From Winston Elliott, on of our occasional posters, (via his blog The Christo-centric Life) comes these two posts:
The first, the well known passage by J. R. R. Tolkien, about the Eucharist:
“Out of the darkness of my life, so much frustrated, I put before you the one great thing to love on earth: the Blessed Sacrament . . . . [ellipses in original] There you will find romance, glory, honour, fidelity, and the true way of all your loves upon earth, and more than that: Death: by the divine paradox, that which ends, life, and demands the surrender of all, and yet by the taste (or foretaste) of which alone can what you seek in your earthly relationships (love, faithfulness, joy) be maintained , or take on that complexion of reality, of eternal endurance, which every man’s heart desires.”
J.R.R. Tolkien to his son, Michael, dated 6-8 March 1941
Sherry's note: 1941 was a exceedingly dark time to be English - but I wonder what other frustrations Tolkien is referring to. The triumph of the Lord of the Ring lay many years in the future. He had just begun writing The Hobbit in 1939. Any Tolkien afficianados know?
And this meditation:
“If you see charity, you see the Trinity”, wrote Saint Augustine in De Trinitate. The Trinity is the perfect model of a community of love. A true community (communio) is where love received as a gift from our Creator is poured out in abundance to the broken and the needy. Doesn't this include most of us? Aren't many of us in need of a "Good Samaritan" who offers healing love to hearts that have grown cold?
In "Deus Caritas Est" Pope Benedict XVI writes that those who carry on true works of charity: "must not be inspired by ideologies aimed at improving the world, but should rather be guided by the faith which works through love (cf. Gal 5:6). Consequently, more than anything, they must be persons moved by Christ's love, persons whose hearts Christ has conquered with his love, awakening within them a love of neighbour. The criterion inspiring their activity should be Saint Paul's statement in the Second Letter to the Corinthians: “the love of Christ urges us on” (5:14). The consciousness that, in Christ, God has given himself for us, even unto death, must inspire us to live no longer for ourselves but for him, and, with him, for others. Whoever loves Christ loves the Church, and desires the Church to be increasingly the image and instrument of the love which flows from Christ."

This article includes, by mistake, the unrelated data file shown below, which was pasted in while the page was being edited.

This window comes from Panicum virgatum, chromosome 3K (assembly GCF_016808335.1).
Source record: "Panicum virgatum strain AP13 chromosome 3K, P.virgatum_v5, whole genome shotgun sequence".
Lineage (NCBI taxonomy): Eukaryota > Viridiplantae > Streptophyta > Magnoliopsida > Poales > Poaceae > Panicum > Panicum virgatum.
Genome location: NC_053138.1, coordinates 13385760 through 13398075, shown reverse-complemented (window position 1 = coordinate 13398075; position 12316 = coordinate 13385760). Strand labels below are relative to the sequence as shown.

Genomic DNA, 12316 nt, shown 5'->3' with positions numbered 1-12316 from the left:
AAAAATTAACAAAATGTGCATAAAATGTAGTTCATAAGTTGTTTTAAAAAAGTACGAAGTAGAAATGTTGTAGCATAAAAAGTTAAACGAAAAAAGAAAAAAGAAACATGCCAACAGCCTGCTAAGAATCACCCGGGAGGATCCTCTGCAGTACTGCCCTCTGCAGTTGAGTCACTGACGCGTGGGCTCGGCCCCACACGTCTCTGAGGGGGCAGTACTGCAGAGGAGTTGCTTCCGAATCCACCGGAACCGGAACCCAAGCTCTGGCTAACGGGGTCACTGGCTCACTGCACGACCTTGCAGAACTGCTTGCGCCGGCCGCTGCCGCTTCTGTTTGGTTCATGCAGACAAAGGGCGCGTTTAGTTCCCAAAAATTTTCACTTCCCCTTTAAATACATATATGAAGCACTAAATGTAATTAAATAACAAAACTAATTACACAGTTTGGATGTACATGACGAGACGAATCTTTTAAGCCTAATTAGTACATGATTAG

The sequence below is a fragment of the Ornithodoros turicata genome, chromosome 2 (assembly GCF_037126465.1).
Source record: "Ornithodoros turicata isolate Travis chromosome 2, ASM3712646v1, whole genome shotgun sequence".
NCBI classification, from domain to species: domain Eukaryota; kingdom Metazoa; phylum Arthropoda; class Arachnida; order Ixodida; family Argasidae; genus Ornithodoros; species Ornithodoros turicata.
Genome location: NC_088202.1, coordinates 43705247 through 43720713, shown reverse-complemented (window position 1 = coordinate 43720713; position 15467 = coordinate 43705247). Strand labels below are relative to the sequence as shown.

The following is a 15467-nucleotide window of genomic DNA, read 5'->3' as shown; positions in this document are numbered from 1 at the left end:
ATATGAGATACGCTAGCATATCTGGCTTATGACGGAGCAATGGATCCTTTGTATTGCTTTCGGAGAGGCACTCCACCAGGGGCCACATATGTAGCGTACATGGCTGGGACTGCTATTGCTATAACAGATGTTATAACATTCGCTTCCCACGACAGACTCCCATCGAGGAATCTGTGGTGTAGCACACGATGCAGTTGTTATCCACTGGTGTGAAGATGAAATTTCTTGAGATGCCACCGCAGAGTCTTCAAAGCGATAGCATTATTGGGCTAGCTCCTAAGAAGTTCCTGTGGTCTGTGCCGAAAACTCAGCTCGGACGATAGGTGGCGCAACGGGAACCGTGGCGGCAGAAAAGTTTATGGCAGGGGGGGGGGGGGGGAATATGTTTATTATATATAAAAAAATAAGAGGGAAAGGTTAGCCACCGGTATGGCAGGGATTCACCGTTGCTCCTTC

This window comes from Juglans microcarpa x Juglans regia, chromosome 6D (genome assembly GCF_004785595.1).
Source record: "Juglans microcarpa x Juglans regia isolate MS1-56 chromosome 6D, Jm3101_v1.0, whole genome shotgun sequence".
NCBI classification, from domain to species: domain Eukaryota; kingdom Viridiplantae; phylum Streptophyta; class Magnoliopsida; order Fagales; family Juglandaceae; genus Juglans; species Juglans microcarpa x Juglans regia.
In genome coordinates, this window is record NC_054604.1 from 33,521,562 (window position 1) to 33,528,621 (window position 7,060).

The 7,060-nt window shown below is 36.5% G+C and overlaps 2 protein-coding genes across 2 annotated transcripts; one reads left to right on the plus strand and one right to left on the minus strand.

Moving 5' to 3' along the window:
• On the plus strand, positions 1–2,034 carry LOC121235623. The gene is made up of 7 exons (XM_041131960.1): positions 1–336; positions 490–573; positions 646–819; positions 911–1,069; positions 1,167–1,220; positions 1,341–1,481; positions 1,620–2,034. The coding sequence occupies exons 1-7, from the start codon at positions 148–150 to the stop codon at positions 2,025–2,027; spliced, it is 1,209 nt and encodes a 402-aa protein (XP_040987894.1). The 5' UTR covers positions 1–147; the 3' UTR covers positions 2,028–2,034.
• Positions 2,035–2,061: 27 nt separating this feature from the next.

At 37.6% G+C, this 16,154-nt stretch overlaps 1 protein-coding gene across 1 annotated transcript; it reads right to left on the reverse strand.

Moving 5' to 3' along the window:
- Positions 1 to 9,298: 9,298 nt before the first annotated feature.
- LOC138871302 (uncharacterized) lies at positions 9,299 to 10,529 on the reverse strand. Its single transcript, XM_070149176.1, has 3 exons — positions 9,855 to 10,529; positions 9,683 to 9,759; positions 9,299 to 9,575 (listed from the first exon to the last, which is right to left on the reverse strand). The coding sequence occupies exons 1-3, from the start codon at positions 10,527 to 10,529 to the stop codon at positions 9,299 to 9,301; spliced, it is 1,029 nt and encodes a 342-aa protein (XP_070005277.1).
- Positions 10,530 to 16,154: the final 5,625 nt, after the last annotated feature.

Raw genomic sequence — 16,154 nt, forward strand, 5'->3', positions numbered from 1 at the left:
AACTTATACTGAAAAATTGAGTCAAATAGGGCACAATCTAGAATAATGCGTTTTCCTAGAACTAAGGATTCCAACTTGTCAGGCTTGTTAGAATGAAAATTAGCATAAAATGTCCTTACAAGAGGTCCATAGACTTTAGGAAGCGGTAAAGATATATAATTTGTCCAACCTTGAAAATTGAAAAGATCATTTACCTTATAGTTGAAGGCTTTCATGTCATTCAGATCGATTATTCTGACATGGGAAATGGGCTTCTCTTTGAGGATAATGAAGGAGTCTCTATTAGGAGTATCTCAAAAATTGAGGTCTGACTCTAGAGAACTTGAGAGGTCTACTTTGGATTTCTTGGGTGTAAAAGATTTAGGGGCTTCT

In gratitude for the tremendous love that has been given to us Christians will share with the broken, the lost and the lonely. Why is it important that we share the love we have been given? As John Paul II wrote: "Man cannot live without love. He remains a being that is incomprehensible for himself, his life is senseless, if love is not revealed to him, if he does not encounter it and make it his own, if he does not participate intimately in it. This...is why Christ the Redeemer 'fully reveals man to himself'".